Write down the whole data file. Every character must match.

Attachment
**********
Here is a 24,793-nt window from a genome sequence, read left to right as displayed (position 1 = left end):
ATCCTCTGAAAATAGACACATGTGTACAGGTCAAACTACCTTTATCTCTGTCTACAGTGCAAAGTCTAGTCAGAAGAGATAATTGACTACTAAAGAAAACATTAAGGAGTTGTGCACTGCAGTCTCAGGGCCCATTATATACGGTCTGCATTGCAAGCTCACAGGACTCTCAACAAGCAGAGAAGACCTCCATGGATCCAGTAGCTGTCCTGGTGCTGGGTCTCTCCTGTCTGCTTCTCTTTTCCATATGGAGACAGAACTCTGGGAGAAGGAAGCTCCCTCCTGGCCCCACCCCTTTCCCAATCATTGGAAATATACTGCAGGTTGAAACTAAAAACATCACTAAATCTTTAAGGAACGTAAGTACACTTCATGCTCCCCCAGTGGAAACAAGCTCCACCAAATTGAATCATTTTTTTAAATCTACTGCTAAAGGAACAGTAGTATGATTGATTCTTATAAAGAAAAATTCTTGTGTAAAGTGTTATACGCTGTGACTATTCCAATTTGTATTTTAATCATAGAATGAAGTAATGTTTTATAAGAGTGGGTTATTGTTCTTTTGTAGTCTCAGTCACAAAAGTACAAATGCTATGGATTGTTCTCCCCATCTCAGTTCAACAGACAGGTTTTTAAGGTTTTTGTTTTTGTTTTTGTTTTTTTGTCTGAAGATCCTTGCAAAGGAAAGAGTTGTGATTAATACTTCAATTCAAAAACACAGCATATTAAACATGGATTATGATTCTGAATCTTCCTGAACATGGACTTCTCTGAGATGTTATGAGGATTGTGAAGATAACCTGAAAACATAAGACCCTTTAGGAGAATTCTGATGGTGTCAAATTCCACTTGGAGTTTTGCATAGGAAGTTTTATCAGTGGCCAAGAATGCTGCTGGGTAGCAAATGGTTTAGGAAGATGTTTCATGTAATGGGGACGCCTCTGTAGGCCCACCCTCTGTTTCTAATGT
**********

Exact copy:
Here is a 24,793-nt window from a genome sequence, read left to right as displayed (position 1 = left end):
ATCCTCTGAAAATAGACACATGTGTACAGGTCAAACTACCTTTATCTCTGTCTACAGTGCAAAGTCTAGTCAGAAGAGATAATTGACTACTAAAGAAAACATTAAGGAGTTGTGCACTGCAGTCTCAGGGCCCATTATATACGGTCTGCATTGCAAGCTCACAGGACTCTCAACAAGCAGAGAAGACCTCCATGGATCCAGTAGCTGTCCTGGTGCTGGGTCTCTCCTGTCTGCTTCTCTTTTCCATATGGAGACAGAACTCTGGGAGAAGGAAGCTCCCTCCTGGCCCCACCCCTTTCCCAATCATTGGAAATATACTGCAGGTTGAAACTAAAAACATCACTAAATCTTTAAGGAACGTAAGTACACTTCATGCTCCCCCAGTGGAAACAAGCTCCACCAAATTGAATCATTTTTTTAAATCTACTGCTAAAGGAACAGTAGTATGATTGATTCTTATAAAGAAAAATTCTTGTGTAAAGTGTTATACGCTGTGACTATTCCAATTTGTATTTTAATCATAGAATGAAGTAATGTTTTATAAGAGTGGGTTATTGTTCTTTTGTAGTCTCAGTCACAAAAGTACAAATGCTATGGATTGTTCTCCCCATCTCAGTTCAACAGACAGGTTTTTAAGGTTTTTGTTTTTGTTTTTGTTTTTTTGTCTGAAGATCCTTGCAAAGGAAAGAGTTGTGATTAATACTTCAATTCAAAAACACAGCATATTAAACATGGATTATGATTCTGAATCTTCCTGAACATGGACTTCTCTGAGATGTTATGAGGATTGTGAAGATAACCTGAAAACATAAGACCCTTTAGGAGAATTCTGATGGTGTCAAATTCCACTTGGAGTTTTGCATAGGAAGTTTTATCAGTGGCCAAGAATGCTGCTGGGTAGCAAATGGTTTAGGAAGATGTTTCATGTAATGGGGACGCCTCTGTAGGCCCACCCTCTGTTTCTAATGT